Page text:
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World’s most expensive painting isn’t full da Vinci: officials

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World's most expensive painting isn't full da Vinci: officials

True colors exposed!

The world’s most expensive painting was only partly made by Leonardo da Vinci — a revelation that allegedly sparked a cover-up and an international political scandal, according to a new documentary.

The 16th century masterpiece titled “Salvator Mundi” was reportedly sold to Saudi Arabian crown prince Mohammed bin Salman for a record-setting $450 million in New York City in 2017, according to “The Saviour for Sale,” a French documentary that premieres next week.

But experts at the Louvre museum in Paris discovered through scientific analysis in 2019 that da Vinci only “contributed” to the painting, which depicts Jesus Christ in Renaissance garb, according to excerpts of the film published by The Times of Malta.

When French officials told Saudis about the discovery, they allegedly asked officials to hide that the artwork was not a full da Vinci, senior officials working for French President Emmanuel Macron said.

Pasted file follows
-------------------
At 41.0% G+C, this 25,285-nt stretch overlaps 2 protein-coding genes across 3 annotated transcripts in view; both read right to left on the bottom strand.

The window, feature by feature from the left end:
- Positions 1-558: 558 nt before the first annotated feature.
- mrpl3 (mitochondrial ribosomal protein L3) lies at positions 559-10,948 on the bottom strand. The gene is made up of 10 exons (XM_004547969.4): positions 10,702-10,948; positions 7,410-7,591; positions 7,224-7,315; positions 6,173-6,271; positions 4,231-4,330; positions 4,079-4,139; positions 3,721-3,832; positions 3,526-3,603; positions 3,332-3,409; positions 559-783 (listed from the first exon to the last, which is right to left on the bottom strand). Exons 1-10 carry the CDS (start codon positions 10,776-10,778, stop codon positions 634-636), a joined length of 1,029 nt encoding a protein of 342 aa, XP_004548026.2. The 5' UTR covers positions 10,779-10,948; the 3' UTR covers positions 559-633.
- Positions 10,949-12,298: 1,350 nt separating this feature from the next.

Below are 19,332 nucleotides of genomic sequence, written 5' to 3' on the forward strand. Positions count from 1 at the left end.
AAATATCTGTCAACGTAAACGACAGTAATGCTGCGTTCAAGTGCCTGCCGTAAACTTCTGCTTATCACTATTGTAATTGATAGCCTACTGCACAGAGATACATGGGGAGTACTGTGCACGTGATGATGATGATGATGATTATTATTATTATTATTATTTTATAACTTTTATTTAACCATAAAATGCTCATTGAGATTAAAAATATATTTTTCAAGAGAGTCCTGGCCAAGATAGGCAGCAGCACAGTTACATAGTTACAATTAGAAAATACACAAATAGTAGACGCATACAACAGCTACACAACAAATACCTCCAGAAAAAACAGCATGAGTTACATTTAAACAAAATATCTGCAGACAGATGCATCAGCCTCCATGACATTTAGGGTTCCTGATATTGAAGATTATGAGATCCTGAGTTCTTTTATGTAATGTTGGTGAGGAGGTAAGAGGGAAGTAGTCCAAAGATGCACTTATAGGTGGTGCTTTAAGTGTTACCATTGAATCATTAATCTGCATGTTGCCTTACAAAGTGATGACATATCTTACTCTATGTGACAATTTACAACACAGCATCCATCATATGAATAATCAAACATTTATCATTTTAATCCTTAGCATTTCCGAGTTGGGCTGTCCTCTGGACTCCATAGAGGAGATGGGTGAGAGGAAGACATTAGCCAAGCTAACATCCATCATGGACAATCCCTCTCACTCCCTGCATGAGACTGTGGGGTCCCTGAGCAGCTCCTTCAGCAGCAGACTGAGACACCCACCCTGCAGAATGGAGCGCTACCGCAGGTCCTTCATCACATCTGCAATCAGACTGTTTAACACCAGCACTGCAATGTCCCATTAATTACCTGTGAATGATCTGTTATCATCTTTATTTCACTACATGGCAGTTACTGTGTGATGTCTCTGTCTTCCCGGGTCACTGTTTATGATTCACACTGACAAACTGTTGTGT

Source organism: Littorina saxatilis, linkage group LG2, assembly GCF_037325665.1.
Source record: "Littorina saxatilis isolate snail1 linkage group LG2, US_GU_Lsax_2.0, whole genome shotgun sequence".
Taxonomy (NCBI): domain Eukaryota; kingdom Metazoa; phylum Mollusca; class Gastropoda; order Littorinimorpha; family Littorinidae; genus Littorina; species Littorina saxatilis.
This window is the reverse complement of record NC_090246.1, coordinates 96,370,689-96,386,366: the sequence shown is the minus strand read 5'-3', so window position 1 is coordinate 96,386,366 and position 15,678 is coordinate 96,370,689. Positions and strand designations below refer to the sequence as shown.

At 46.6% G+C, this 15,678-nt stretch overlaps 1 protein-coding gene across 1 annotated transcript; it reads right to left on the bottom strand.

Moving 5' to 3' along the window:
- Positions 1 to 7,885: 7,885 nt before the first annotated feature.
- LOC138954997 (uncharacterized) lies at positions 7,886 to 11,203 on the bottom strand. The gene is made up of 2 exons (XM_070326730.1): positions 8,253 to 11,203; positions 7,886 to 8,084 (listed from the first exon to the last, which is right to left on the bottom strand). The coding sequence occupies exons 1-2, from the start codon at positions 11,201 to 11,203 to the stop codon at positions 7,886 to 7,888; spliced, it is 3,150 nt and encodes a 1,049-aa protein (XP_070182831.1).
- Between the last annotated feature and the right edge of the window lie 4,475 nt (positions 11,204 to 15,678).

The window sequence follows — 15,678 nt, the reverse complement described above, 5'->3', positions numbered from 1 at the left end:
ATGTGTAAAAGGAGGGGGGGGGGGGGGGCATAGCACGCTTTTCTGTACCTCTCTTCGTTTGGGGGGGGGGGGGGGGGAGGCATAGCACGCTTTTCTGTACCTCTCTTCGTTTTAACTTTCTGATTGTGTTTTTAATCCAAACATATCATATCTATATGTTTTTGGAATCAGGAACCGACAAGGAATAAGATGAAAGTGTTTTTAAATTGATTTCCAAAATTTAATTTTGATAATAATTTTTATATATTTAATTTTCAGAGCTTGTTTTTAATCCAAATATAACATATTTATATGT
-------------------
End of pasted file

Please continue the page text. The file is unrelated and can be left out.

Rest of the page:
“Things turned incomprehensible,” one unnamed French official said.  “The request by [the prince] was very clear: show the ‘Salvator Mundi’ next to the ‘Mona Lisa’ and present it as 100 per cent a da Vinci.”

The Saudis then offered various deals in an effort to brush the painting’s origins under the table, the documentary alleges.

“The Saudis are afraid of this debate on the authenticity,” said Chris Dercon, who heads one of France’s top museum groups and advises the Saudi government on art. “They are afraid that people will say, both at home and abroad, ‘You spent all this money for something that is not a da Vinci.’”

Some members of the French government, including Foreign Minister Jean-Yves Le Drian, lobbied on behalf of the Saudi prince’s request, according to the documentary.

Macron decided to reject the prince’s request, leaving it to the Louvre to negotiate with the Saudis on how the painting should be presented. 

Ultimately, the painting was never shown at the Louvre and the museum has refused to comment on the case, according to the filmmakers.

The painting was first bought in  2005 for just $1,175 by a New York art dealer and restored in the US.

British experts later authenticated the art and presented at London’s National Gallery in 2011. It was then sold to a  Russian oligarch for $127.5 million two years later.

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‘Fairy doors’ open hearts in California neighborhood